First Look: Panasonic Lumix DMC-GF3
June 13, 2011
I was a little surprised when Panasonic unveiled its Lumix DMC-GF3. Knowing the model name before the announcement, I was naturally expecting a successor to the GF2, or at least a camera that was above the GF2 in the G-series range. So when the first image of the camera appeared during the presentation, I was taken aback to see a far smaller camera designed for the consumer market.
At first glance it seems the GF3 has far more in common with the Sony NEX series than it has with previous Lumix G-series models. Like the cameras in the NEX range, the GF3 is designed like a large compact, with very few buttons placed around a new main control dial. There is also the notable omission of a hotshoe, with a central spring-loaded pop-up flash fitted instead.
As the GF3 is aimed at a lower end of the market than the GF2, it makes sense to use the older, 12.1-million-pixel sensor rather than the new 16-million-pixel sensor of the Lumix DMC-G3. This leaves room in the future for the next model, presumably the GF4, to include the higher-resolution sensor.
For enthusiast photographers, the details of the GF3 may not seem particularly promising. A camera that is smaller and lighter than the GF2, with few controls, no hotshoe and only a 12.1-million-pixel sensor is certainly not going to be at the top of many people?s wish lists. However, while using the GF3 to shoot around the streets of Rome, the possibilities of the camera became more apparent.
The biggest fear with any minimalist camera is that it will be awkward to operate and use. This was our concern with the first Sony NEX cameras, and it is something the company has gone some way to improving in its more recent models. Although the GF3 may lack the number of direct access buttons of other G-series cameras, it does have the same basic quick menu that makes it easy and logical to change most settings. The GF3?s major advantage over Sony?s NEX cameras is that it uses the same 3in, 460,000-dot touchscreen as Panasonic?s other current G-series models. Combined with the quick menu, the touchscreen makes changing settings fast and logical, and the lack of buttons isn?t a noticeable hindrance.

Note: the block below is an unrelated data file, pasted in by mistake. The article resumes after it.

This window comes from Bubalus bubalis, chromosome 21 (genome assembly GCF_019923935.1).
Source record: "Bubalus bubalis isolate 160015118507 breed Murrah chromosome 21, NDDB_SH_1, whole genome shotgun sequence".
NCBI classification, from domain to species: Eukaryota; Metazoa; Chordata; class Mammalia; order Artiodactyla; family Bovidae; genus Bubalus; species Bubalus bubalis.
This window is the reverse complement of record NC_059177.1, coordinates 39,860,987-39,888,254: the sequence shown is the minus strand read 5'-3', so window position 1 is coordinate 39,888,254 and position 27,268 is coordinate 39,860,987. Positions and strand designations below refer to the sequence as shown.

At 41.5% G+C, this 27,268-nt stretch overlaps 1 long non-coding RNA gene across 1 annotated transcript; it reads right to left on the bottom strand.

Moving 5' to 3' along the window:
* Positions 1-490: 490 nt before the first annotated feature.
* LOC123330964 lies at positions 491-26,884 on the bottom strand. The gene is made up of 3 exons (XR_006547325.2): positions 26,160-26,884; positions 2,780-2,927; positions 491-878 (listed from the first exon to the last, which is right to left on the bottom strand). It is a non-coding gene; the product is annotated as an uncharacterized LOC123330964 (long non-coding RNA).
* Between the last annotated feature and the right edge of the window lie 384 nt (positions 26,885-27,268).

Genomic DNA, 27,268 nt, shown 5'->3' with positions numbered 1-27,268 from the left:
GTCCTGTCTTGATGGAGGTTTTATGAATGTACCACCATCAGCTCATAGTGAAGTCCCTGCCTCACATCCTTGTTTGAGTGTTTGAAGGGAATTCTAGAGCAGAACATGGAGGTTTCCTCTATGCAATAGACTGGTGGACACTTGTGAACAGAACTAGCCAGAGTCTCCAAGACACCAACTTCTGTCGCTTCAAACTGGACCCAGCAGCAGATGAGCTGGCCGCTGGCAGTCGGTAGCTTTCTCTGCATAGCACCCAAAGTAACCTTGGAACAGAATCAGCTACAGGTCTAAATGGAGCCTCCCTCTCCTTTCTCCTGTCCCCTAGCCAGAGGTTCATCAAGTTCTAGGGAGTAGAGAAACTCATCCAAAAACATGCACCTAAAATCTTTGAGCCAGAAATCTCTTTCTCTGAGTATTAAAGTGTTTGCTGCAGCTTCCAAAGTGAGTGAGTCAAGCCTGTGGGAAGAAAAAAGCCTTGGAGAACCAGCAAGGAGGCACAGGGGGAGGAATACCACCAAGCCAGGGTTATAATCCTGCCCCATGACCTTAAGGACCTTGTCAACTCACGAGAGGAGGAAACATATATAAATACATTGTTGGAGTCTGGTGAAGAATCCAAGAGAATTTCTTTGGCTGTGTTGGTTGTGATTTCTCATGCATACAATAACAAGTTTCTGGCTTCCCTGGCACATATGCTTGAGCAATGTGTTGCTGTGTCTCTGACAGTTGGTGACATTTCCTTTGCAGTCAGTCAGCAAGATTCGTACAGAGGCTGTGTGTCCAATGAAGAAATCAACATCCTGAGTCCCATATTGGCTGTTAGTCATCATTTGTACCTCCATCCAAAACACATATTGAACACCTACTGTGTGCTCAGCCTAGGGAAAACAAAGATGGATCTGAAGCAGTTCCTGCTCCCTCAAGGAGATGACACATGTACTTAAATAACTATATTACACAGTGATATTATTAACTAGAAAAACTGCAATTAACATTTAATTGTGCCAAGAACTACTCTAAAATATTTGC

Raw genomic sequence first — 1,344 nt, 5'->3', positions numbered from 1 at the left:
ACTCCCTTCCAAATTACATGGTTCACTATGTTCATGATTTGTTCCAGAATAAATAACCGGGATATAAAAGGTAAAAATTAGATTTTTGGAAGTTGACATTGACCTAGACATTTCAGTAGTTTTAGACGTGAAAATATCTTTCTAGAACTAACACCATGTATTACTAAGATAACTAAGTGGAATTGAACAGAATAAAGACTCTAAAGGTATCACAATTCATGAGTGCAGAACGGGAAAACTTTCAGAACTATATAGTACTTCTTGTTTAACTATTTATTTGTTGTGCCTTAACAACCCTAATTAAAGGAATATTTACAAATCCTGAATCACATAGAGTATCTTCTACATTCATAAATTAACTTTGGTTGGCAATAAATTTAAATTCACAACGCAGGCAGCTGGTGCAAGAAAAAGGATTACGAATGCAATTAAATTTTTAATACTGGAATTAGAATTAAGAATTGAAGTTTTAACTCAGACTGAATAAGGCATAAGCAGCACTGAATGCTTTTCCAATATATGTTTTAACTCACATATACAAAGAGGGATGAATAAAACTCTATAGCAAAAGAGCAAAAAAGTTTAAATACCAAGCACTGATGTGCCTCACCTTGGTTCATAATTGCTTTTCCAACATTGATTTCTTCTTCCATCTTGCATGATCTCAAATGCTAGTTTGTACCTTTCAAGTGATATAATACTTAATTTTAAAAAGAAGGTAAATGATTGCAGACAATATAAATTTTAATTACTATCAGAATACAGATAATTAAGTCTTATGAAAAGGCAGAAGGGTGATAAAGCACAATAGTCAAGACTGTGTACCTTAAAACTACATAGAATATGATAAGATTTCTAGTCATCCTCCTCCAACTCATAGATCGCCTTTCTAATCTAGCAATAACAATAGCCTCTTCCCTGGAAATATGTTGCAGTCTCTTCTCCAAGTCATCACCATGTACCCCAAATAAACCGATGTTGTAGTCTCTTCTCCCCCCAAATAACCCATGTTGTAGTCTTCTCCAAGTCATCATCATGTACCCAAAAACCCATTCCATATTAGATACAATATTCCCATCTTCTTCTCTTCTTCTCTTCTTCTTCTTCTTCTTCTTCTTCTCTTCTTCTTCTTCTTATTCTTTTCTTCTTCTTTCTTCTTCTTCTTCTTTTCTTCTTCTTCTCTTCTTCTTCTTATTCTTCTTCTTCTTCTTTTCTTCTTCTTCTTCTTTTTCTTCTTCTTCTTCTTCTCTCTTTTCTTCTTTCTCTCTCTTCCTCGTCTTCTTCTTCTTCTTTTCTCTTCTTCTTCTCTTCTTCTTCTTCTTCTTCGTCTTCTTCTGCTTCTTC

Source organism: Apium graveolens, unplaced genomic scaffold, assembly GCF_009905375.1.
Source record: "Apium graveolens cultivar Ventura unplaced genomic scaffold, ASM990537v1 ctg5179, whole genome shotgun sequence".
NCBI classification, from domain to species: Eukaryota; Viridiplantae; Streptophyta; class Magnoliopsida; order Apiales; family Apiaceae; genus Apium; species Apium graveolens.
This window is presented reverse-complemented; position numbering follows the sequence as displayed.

The inclusion of a touchscreen means that the GF3 uses the same touch AF and touch shutter features as other cameras in the G-series range. This means you can touch the area on the screen that you wish to focus on and the camera will take the image. As on the G3, the entire touchscreen can be used on the GF3 for this purpose.
In terms of AF speed, Panasonic claims that the camera can focus from 2m to infinity in just 0.18secs when using the Lumix Vario HD 14-140mm f/4-5.8 lens, thanks to the fast Venus VII HD processing engine that is similar to that fitted in the GH2 and G3. In practice, the AF speed was very snappy when using the 14mm pancake lens, although I?m looking forward to seeing how it performs with a variety of lenses when we test the camera fully in a July issue of AP.
The sensitivity range of the GF3 is a sensible ISO 160-6400, which should meet the demands of most photographers. I was hoping that the 12.1-million-pixel resolution would offer improved noise control when compared to images produced by Panasonic?s other models that have this sensor fitted. From what I have seen so far, though, there doesn?t appear to have been a great deal of improvement at higher sensitivities. However, this may change before the final version of the camera is released, so look out for more on image quality in the main test.
At lower sensitivities, images look like those from the G2, being well exposed with a good level of colour and contrast. Given the size of the camera, I particularly enjoyed switching to the GF3?s black & white image style and taking street photography images. Its discreet, compact size, particularly with the 14mm pancake lens attached, made the GF3 ideal for this task.
Panasonic is particularly keen to push the video capabilities of its cameras, and the GF3 is no exception. Its 12.1-million-pixel sensor and Venus VII HD processing engine can capture full 1080i video output at 25fps, with full-time autofocus and AF tracking. However, bearing in mind it is aimed at the consumer market, it does lack an external microphone socket and on-board audio can only be recorded in mono.
For a camera of its size, the Panasonic Lumix DMC-GF3 is surprisingly easy to handle. Potentially, its target audience is not only entry-level photographers, but also enthusiasts looking for a more portable camera. We have been waiting a while for a micro four thirds camera of this size and it will be interesting to see how it performs when we put it through its paces in a full test.
The GF3 is expected to be available in mid-July in three kit versions. The cheapest of these will be the GF3 with 14-42mm OIS zoom lens, which will cost £499. The GF3 with pancake lens kit, featuring the 14mm optic, will retail for £549, while a kit with the GF3 and both lenses will cost £629.